NM governor unveils new Navajo language textbook
SANTA FE, N.M. - Gov. Bill Richardson traveled to Gallup High School and Farmington High School late last month to talk with students and Navajo leaders about the first Navajo textbook, "Diné Bizaad Binahoo'aah" (Rediscovering the Navajo Language). This is the first time that a text written by a Navajo author has been adopted as a textbook for teaching the Navajo language.
The textbook, written by Evangeline Parsons Yazzie, Professor of Navajo at Northern Arizona University, and Margaret Speas, Professor of Linguistics at University of Massachusetts, was adopted as a state approved textbook in July. School districts may now conduct their own reviews and selections of new texts that will be in the classroom beginning in the 2009-2010 school year.
Both the Gallup and the Farmington school districts have begun to use the new textbook this school year.
"I thank Dr. Parsons Yazzie and Dr. Speas for your commitment to this project and for your dedication to helping preserve the Navajo language," Gov. Richardson said. "One of my first acts as governor was to sign the state's Indian Education Act, which among other things, calls for culturally relevant instructional materials and preserving Native languages. Your textbook is a commitment to our Native American students and the Navajo Nation that your language will continue."
Gov. Richardson was joined at the news conferences by Secretary of Education Veronica C. García, Secretary of Indian Affairs Alvin H. Warren, Navajo leaders and state legislators. During the news conferences, students talked about their experiences using the new textbook.
"With this textbook, Navajo students will have the opportunity to understand the history of their family and culture while improving their academic achievement," García said. "Reading scores for Native American students have increased 6 percent over the last four years. We have also increased the number of Native American teachers and administrators by 15 percent in the last four years Language is the key to education goals, and Dr. Parsons Yazzie and Professor Speas have provided a resource for students to better understand language and cultural foundations."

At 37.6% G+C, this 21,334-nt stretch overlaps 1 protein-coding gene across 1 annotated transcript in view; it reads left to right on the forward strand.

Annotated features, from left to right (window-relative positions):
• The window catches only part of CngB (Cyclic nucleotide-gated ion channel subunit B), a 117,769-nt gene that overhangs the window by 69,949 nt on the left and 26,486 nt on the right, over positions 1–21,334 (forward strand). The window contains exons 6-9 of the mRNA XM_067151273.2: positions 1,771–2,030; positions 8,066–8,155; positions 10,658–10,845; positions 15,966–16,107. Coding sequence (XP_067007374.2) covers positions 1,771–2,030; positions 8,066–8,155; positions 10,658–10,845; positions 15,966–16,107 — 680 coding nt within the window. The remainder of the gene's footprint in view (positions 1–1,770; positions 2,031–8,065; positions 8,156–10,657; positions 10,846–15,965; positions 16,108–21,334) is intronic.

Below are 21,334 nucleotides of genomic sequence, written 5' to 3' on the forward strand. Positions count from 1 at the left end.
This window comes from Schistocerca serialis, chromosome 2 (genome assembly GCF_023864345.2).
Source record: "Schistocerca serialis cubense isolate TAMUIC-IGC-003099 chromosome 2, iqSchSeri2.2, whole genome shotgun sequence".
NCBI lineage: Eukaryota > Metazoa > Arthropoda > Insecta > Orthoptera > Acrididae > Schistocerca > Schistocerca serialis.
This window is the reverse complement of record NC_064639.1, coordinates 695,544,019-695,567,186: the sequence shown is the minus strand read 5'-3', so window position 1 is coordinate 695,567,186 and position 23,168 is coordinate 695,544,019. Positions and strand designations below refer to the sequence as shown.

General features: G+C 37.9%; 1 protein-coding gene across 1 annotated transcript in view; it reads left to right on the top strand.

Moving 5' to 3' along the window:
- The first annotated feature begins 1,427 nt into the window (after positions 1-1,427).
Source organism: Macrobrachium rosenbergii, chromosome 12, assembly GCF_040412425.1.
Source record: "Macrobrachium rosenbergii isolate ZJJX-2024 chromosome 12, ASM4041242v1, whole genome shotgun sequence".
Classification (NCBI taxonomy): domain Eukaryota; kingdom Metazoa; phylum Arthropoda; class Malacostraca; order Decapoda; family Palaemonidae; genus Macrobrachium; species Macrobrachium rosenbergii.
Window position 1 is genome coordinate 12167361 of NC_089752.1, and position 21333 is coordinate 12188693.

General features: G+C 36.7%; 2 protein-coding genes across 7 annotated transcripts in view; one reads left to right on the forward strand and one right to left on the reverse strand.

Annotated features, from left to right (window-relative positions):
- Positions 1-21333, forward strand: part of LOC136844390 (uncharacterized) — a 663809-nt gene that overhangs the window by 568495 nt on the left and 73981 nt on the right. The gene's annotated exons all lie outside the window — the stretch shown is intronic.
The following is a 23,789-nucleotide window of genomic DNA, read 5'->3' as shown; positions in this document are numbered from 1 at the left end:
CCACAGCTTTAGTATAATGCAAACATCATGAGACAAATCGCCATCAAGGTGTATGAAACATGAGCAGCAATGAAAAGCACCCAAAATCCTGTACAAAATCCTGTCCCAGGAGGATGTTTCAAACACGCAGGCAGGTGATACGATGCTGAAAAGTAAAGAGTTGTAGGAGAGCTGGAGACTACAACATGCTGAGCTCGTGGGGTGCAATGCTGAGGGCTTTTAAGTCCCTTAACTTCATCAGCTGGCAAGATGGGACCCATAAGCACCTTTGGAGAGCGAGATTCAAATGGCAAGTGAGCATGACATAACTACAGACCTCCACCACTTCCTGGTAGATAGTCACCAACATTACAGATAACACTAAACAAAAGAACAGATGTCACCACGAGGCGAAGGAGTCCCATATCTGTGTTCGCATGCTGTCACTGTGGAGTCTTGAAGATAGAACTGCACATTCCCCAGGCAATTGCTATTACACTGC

"New Mexico has made great strides towards improving the quality of education for Indian students in the state and providing competitive access to economic opportunity, and prosperity," Warren added.
"Dr. Parsons Yazzie and Professor Speaks have made a huge contribution to the preservation of the Navajo language, a gift to future generations."
There are eight Native American languages are taught in New Mexico public schools with over 5,000 in Navajo language classes. The textbook will provide resources to teachers of Navajo language and also supports the 2007 Amended Indian Education Act, which calls for ensuring culturally relevant instructional materials.
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